Snow White and the Seven Dwarfs is a marvelous film, but I can't say that this insubstantial story, with its weird, half-assed characterizations, really would fill me with the urge to see it if I hadn't.  Well, I suppose that's irrelevant; since most people reading it no doubt had, all it really needed to do was remind people, hey!  Remember that movie you like?  It exists!  And it's coming back!  In a pre-home-video era, that would definitely have been good to know.  In any case, It's very cool that Gladstone decided to reprint it, regardless of its merits qua story.

This hasn't been published widely overseas, as indeed why would it, but out of curiosity, I decided to look at its non-American publications and see if they corresponded to film rereleases.  There's an extremely helpful IMDB page that lists 'em all (well, I assume it's 'em all).  The one French release: no.  The various Italian releases ('cause those Italians'll reprint any damn thing seven hundred thirty times): mostly no.  Possibly entirely no.  There are a few that corresponded year-wise, but the dates don't ever seem to match: the film was rereleased in Italy on January 1, 1950, and the comic was published on June 27, 1954 and again on February 25, 1950.  Doesn't seem to quite work, does it?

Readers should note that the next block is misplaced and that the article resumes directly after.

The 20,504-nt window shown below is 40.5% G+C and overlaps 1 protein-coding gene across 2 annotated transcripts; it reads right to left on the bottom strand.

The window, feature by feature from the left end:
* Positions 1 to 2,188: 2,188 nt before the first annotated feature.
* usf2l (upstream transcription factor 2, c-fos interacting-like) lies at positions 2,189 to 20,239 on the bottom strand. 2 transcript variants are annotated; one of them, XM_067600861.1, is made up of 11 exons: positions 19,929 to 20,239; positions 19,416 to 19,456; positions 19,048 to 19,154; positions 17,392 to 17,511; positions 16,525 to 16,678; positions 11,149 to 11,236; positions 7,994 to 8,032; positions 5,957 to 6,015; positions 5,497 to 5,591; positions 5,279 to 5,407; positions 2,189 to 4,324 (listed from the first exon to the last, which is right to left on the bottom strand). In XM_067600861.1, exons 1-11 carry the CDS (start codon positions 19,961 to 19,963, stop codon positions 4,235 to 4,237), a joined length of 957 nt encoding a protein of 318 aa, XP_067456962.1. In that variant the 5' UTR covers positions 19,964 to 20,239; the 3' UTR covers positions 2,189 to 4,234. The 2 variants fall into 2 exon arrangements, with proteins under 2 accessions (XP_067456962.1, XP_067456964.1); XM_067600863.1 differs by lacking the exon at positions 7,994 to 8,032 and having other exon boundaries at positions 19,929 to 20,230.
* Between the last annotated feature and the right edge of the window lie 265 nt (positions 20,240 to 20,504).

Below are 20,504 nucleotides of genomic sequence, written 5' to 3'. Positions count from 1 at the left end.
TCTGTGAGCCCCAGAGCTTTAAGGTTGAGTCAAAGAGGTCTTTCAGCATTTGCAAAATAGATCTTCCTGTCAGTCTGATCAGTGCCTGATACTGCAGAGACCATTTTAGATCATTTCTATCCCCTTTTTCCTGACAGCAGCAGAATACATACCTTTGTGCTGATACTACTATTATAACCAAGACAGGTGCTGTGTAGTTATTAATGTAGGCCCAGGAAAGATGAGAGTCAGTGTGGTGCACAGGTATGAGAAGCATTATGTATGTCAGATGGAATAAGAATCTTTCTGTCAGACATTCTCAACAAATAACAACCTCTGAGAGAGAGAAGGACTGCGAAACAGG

I must say, I'm curious as to how that last panel was handled if the story wasn't meant to promote anything.  Did they just literally translate the American dialogue, even though it no longer made any sense?  If you happen to know, fill me in.

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16 Comments:

Blogger Joe Torcivia said...

“Okay, I've got it: she was an actor in the movie, and her death there was only a movie death, but later on she turned to evil in real life.”

Well, how would YOU feel if you were irreversibly typecast? She couldn’t exactly move on to romantic comedies, could she?

October 3, 2013 at 8:08 AM  
Blogger mina said...

I really don't like the idea about Donald being an actor . The comics version is much better than the animated one if you will ask me.

October 3, 2013 at 8:27 AM  
Blogger Pan Miluś said...

Did each dwarf got his moment in the story?

October 3, 2013 at 12:50 PM  
Blogger Regular GeoX said...

Alas, no, not really. Sleepy, Bashful, and Sneezy are barely present at all.

October 3, 2013 at 12:56 PM  
Anonymous Elaine said...

You see, Donald Duck isn't cranky in this story because Donald Duck, "the famous actor," is not a temperamental guy. He is cheerful, mellow and patient. He just *plays* a temperamental guy, who happens to have the same name as he does in real life. Real life, where Walt Disney hires anthropomorphic ducks as actors & talent scouts.

October 3, 2013 at 1:09 PM